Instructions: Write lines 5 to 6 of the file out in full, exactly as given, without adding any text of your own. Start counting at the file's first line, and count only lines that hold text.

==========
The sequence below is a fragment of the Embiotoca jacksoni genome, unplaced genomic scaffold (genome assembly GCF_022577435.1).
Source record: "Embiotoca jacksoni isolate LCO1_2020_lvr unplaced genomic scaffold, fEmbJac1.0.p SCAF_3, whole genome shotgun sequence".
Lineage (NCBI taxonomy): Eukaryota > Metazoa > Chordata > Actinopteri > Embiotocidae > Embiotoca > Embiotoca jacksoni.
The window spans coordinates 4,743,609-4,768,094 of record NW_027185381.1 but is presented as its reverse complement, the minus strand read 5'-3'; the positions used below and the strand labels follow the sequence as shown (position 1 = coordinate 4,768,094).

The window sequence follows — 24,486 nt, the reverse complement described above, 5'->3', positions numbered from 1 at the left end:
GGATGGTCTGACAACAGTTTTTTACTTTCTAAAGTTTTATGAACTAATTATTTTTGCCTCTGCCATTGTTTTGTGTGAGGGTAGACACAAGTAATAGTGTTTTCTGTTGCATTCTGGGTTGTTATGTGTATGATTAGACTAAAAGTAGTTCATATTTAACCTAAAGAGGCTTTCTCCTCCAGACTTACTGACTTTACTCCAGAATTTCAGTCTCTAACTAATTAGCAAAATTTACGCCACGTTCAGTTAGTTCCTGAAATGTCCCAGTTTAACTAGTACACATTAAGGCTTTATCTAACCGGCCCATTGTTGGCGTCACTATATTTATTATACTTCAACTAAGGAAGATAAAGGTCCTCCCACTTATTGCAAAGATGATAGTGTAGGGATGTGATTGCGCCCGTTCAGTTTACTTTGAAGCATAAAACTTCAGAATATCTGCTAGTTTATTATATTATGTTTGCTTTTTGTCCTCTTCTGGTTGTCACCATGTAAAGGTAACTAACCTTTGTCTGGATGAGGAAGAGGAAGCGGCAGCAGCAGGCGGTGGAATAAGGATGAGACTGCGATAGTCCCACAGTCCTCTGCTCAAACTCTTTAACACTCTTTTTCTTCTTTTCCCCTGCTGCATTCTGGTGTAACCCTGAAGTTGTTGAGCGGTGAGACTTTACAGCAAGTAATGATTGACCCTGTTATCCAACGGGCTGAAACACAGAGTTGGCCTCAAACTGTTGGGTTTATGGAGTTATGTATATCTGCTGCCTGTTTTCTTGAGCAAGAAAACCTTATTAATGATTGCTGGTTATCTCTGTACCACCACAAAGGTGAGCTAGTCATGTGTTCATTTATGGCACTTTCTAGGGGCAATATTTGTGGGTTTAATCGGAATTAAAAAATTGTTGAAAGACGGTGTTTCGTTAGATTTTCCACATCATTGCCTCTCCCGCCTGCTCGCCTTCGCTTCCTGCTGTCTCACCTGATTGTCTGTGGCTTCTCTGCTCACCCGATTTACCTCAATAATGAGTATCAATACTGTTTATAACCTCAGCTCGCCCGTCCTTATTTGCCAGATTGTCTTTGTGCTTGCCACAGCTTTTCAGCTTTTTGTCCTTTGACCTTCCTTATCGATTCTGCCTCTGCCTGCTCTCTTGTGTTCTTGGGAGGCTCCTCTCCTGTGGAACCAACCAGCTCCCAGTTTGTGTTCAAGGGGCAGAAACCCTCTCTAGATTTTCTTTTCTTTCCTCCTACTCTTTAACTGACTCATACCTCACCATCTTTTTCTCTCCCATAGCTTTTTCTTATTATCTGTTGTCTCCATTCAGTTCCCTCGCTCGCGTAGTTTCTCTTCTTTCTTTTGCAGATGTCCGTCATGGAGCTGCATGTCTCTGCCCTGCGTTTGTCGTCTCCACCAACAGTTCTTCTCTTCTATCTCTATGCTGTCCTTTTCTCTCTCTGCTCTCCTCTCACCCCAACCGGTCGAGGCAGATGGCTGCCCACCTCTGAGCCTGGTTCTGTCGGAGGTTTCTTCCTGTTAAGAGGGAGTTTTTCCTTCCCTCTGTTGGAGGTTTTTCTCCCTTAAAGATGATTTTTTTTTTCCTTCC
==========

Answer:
The window sequence follows — 24,486 nt, the reverse complement described above, 5'->3', positions numbered from 1 at the left end:
GGATGGTCTGACAACAGTTTTTTACTTTCTAAAGTTTTATGAACTAATTATTTTTGCCTCTGCCATTGTTTTGTGTGAGGGTAGACACAAGTAATAGTGTTTTCTGTTGCATTCTGGGTTGTTATGTGTATGATTAGACTAAAAGTAGTTCATATTTAACCTAAAGAGGCTTTCTCCTCCAGACTTACTGACTTTACTCCAGAATTTCAGTCTCTAACTAATTAGCAAAATTTACGCCACGTTCAGTTAGTTCCTGAAATGTCCCAGTTTAACTAGTACACATTAAGGCTTTATCTAACCGGCCCATTGTTGGCGTCACTATATTTATTATACTTCAACTAAGGAAGATAAAGGTCCTCCCACTTATTGCAAAGATGATAGTGTAGGGATGTGATTGCGCCCGTTCAGTTTACTTTGAAGCATAAAACTTCAGAATATCTGCTAGTTTATTATATTATGTTTGCTTTTTGTCCTCTTCTGGTTGTCACCATGTAAAGGTAACTAACCTTTGTCTGGATGAGGAAGAGGAAGCGGCAGCAGCAGGCGGTGGAATAAGGATGAGACTGCGATAGTCCCACAGTCCTCTGCTCAAACTCTTTAACACTCTTTTTCTTCTTTTCCCCTGCTGCATTCTGGTGTAACCCTGAAGTTGTTGAGCGGTGAGACTTTACAGCAAGTAATGATTGACCCTGTTATCCAACGGGCTGAAACACAGAGTTGGCCTCAAACTGTTGGGTTTATGGAGTTATGTATATCTGCTGCCTGTTTTCTTGAGCAAGAAAACCTTATTAATGATTGCTGGTTATCTCTGTACCACCACAAAGGTGAGCTAGTCATGTGTTCATTTATGGCACTTTCTAGGGGCAATATTTGTGGGTTTAATCGGAATTAAAAAATTGTTGAAAGACGGTGTTTCGTTAGATTTTCCACATCATTGCCTCTCCCGCCTGCTCGCCTTCGCTTCCTGCTGTCTCACCTGATTGTCTGTGGCTTCTCTGCTCACCCGATTTACCTCAATAATGAGTATCAATACTGTTTATAACCTCAGCTCGCCCGTCCTTATTTGCCAGATTGTCTTTGTGCTTGCCACAGCTTTTCAGCTTTTTGTCCTTTGACCTTCCTTATCGATTCTGCCTCTGCCTGCTCTCTTGTGTTCTTGGGAGGCTCCTCTCCTGTGGAACCAACCAGCTCCCAGTTTGTGTTCAAGGGGCAGAAACCCTCTCTAGATTTTCTTTTCTTTCCTCCTACTCTTTAACTGACTCATACCTCACCATCTTTTTCTCTCCCATAGCTTTTTCTTATTATCTGTTGTCTCCATTCAGTTCCCTCGCTCGCGTAGTTTCTCTTCTTTCTTTTGCAGATGTCCGTCATGGAGCTGCATGTCTCTGCCCTGCGTTTGTCGTCTCCACCAACAGTTCTTCTCTTCTATCTCTATGCTGTCCTTTTCTCTCTCTGCTCTCCTCTCACCCCAACCGGTCGAGGCAGATGGCTGCCCACCTCTGAGCCTGGTTCTGTCGGAGGTTTCTTCCTGTTAAGAGGGAGTTTTTCCTTCCCTCTGTTGGAGGTTTTTCTCCCTTAAAGATGATTTTTTTTTTCCTTCC